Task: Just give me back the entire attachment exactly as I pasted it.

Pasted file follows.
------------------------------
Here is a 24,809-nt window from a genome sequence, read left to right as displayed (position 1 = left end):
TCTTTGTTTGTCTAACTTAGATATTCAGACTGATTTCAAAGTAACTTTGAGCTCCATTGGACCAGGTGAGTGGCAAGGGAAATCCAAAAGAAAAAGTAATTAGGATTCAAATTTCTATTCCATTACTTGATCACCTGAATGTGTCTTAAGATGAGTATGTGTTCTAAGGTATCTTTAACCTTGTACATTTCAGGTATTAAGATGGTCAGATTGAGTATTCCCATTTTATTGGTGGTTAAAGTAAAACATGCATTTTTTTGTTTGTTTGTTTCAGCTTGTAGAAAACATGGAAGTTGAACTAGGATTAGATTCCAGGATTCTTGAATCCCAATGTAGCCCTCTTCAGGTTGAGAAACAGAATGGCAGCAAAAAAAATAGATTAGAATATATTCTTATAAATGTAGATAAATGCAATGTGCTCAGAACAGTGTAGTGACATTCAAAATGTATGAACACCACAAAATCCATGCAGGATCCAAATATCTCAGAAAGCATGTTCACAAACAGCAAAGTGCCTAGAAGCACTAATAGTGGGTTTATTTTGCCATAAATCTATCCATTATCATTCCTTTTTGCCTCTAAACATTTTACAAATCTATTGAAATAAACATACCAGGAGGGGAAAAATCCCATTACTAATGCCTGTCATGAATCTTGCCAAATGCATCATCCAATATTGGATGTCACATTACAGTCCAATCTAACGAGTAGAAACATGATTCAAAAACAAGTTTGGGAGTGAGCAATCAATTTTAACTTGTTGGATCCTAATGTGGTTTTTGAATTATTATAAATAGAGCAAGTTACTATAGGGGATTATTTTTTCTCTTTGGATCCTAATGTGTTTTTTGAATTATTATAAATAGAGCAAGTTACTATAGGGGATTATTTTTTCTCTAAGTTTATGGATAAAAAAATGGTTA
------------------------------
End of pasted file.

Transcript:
Here is a 24,809-nt window from a genome sequence, read left to right as displayed (position 1 = left end):
TCTTTGTTTGTCTAACTTAGATATTCAGACTGATTTCAAAGTAACTTTGAGCTCCATTGGACCAGGTGAGTGGCAAGGGAAATCCAAAAGAAAAAGTAATTAGGATTCAAATTTCTATTCCATTACTTGATCACCTGAATGTGTCTTAAGATGAGTATGTGTTCTAAGGTATCTTTAACCTTGTACATTTCAGGTATTAAGATGGTCAGATTGAGTATTCCCATTTTATTGGTGGTTAAAGTAAAACATGCATTTTTTTGTTTGTTTGTTTCAGCTTGTAGAAAACATGGAAGTTGAACTAGGATTAGATTCCAGGATTCTTGAATCCCAATGTAGCCCTCTTCAGGTTGAGAAACAGAATGGCAGCAAAAAAAATAGATTAGAATATATTCTTATAAATGTAGATAAATGCAATGTGCTCAGAACAGTGTAGTGACATTCAAAATGTATGAACACCACAAAATCCATGCAGGATCCAAATATCTCAGAAAGCATGTTCACAAACAGCAAAGTGCCTAGAAGCACTAATAGTGGGTTTATTTTGCCATAAATCTATCCATTATCATTCCTTTTTGCCTCTAAACATTTTACAAATCTATTGAAATAAACATACCAGGAGGGGAAAAATCCCATTACTAATGCCTGTCATGAATCTTGCCAAATGCATCATCCAATATTGGATGTCACATTACAGTCCAATCTAACGAGTAGAAACATGATTCAAAAACAAGTTTGGGAGTGAGCAATCAATTTTAACTTGTTGGATCCTAATGTGGTTTTTGAATTATTATAAATAGAGCAAGTTACTATAGGGGATTATTTTTTCTCTTTGGATCCTAATGTGTTTTTTGAATTATTATAAATAGAGCAAGTTACTATAGGGGATTATTTTTTCTCTAAGTTTATGGATAAAAAAATGGTTA